Financial implications are also important to consider as new technology can be expensive; program implementers should consider the kinds of upfront and maintenance costs the technology will require for both the implementation site and program participants.

As with any program, resources are a key consideration for implementation. In addition to needing specific technology to implement and maintain the program, other resources may be required, such as trained clinical staff and community partnerships to help ensure the program runs effectively.

Medicare, Medicaid, and state funding mechanisms have different rules about the type of telehealth services eligible for reimbursement. In a semi-annual survey about Medicaid and state policies related to telehealth, the Center for Connected Health Policy found that every state has a different reimbursement policy for telehealth services. These policies can complicate implementation of telehealth programs since an organization in a rural area, assuming proper licensure of its providers, may serve residents from surrounding states that have different reimbursement policies. For people with private insurance, there are no federal laws that require private health plans to cover telehealth services and, as a result, many insurance plans do not cover them. Identifying alternative funding streams may be an important consideration when reimbursement is not an option. Additional resources below explain the different state policies in place and describe how they can influence reimbursement.

Information exchanges such as the LaPHIE can be useful mechanisms for following up on people who miss appointments and have trouble with medication adherence because it can alert providers to these issues. These types of models involve statewide investment, resources, and infrastructure that could also be challenging to implement in certain locations.

For more information about implementation strategies for rural telehealth programs, see Implementation Strategies for Rural Community Telehealth Programs.

Resources to Learn More

Barriers to Care for Rural People Living with HIV: A Review of Domestic Research and Health Care Models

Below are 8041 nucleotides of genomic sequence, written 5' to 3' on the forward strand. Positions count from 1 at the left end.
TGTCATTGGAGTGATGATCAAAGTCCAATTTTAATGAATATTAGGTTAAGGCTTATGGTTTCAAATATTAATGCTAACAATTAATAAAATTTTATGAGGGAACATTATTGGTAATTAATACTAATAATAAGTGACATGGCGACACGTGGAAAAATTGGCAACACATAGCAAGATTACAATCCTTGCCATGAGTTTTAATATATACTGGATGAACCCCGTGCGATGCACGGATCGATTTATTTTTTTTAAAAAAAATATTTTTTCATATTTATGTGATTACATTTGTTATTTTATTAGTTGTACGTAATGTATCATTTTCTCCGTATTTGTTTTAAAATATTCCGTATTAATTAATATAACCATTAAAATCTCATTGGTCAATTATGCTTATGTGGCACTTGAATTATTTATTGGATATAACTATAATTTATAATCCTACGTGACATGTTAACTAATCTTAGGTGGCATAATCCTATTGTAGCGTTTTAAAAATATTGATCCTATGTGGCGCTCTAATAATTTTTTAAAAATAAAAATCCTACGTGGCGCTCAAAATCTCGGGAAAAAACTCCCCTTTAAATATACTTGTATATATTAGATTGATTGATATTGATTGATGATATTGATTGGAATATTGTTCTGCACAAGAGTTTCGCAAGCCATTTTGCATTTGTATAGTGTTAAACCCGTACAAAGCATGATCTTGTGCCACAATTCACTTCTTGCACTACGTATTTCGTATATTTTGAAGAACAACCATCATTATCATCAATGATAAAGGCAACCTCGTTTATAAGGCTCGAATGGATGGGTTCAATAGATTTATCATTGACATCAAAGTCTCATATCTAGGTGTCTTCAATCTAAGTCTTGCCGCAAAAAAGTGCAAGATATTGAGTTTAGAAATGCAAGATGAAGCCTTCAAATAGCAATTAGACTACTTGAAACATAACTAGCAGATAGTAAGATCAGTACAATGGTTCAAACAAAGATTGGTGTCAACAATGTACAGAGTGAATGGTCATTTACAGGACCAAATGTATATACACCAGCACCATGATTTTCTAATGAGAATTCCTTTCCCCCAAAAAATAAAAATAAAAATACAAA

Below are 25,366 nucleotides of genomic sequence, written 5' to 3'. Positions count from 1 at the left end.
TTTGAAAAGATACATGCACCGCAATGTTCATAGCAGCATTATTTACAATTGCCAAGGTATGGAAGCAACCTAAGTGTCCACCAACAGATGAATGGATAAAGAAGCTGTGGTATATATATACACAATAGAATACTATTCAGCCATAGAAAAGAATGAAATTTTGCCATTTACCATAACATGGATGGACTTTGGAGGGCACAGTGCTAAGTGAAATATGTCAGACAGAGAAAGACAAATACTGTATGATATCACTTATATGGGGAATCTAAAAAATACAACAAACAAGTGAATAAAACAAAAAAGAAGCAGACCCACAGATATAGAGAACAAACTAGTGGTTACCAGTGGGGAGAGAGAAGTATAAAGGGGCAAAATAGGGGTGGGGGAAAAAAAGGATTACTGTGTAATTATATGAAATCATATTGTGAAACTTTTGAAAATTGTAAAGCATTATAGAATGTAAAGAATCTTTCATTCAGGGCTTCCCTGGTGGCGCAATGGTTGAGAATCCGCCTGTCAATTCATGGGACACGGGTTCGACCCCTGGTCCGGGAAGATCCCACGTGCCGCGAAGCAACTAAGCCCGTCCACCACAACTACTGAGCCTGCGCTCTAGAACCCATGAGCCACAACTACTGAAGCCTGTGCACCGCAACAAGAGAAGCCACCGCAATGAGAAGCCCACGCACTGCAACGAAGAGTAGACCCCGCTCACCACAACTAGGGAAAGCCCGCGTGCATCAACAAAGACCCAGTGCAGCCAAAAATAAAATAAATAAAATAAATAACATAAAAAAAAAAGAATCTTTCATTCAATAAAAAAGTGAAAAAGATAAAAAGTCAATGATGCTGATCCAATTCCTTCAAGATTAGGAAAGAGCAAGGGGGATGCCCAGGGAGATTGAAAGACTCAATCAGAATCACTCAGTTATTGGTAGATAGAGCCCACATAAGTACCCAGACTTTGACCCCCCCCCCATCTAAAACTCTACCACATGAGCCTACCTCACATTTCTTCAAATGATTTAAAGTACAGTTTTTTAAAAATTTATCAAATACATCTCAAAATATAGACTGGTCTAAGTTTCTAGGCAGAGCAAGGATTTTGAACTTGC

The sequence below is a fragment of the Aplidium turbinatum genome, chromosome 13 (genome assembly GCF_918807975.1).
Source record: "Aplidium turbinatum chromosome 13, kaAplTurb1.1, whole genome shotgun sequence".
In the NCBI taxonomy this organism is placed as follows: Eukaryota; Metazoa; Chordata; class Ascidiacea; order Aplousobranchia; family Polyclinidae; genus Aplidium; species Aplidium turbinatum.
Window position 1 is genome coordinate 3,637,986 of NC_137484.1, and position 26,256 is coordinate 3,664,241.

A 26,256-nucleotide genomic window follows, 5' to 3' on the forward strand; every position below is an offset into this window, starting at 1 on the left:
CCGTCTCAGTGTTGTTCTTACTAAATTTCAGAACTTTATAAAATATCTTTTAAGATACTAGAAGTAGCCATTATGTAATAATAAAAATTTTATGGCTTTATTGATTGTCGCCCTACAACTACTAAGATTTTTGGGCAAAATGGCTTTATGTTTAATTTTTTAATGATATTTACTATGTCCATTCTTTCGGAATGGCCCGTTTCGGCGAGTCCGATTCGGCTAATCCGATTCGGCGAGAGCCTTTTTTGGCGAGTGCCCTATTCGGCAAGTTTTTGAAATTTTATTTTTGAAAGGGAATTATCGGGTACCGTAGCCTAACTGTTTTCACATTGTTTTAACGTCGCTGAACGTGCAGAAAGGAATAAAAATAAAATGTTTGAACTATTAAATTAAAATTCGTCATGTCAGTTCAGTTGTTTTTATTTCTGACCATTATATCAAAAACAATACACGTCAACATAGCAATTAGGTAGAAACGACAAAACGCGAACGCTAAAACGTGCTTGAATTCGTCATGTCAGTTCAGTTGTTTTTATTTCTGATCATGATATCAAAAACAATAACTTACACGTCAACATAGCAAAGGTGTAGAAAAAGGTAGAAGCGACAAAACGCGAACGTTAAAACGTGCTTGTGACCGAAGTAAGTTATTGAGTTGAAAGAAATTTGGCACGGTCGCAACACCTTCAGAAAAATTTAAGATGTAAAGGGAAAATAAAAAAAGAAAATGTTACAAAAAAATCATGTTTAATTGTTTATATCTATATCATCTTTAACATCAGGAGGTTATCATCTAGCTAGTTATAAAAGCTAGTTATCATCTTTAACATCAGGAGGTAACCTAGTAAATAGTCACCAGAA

A systematic review conducted to explore barriers to care for rural people living with HIV. Discusses limited transportation, community stigma, and concerns about patient confidentiality and financial considerations.
Author(s): Pellowski, J.A.
Citation: The Journal of the Association of Nurses in AIDS Care, 24(5), 422-437
Date: 2013

Improving Access to HIV/AIDS Care in the Rural South: Alleviating Structural Barriers Using Telemedicine
Webinar demonstrating how telehealth can effectively be used to improve access to and quality of HIV/AIDS care.
Organization(s): Alabama Department of Public Health (ADPH), Southern AIDS Coalition
Date: 1/2013

Mapping Broadband Health in America
A tool providing a visual representation of broadband access data and specific types of health data, such as preventable hospitalizations. Users can explore the map to see how broadband access may be related to certain health outcomes on the national, state, or county level. The tool identifies rural counties and ranks the top 100 priority rural counties in terms of critical need for broadband connectivity.
Organization(s): Federal Communications Commission (FCC)

State Telehealth Laws and Reimbursement Policies Report
Explains state laws and policies for reimbursement for telehealth services. Reimbursement policies vary by state and by Medicaid regulations and this report provides updates on any changes to policies made in the last several months.
Organization(s): Center for Connected Health Policy

Getting Started with Telehealth in Rural Communities to Improve Access to Care for People with HIV
Presentation given at the 2020 National Ryan White Conference on HIV Care & Treatment highlighting the opportunities telemedicine provides to extend health services to rural communities. Offers participants strategies for starting and maintaining a telehealth program to improve access.
Organization(s): HRSA and Ryan White HIV/AIDS Program
Year: 2020

Successful Use of Telehealth in Rural Communities: An Emerging Model of Care for HIV Providers
Presentation given at the 2020 National Ryan White Conference on HIV Care & Treatment highlighting the successes and challenges in the implementation of telehealth by providers in primary healthcare, behavioral health, and dentistry settings.
Organization(s): HRSA and Ryan White HIV/AIDS Program
Date: 2020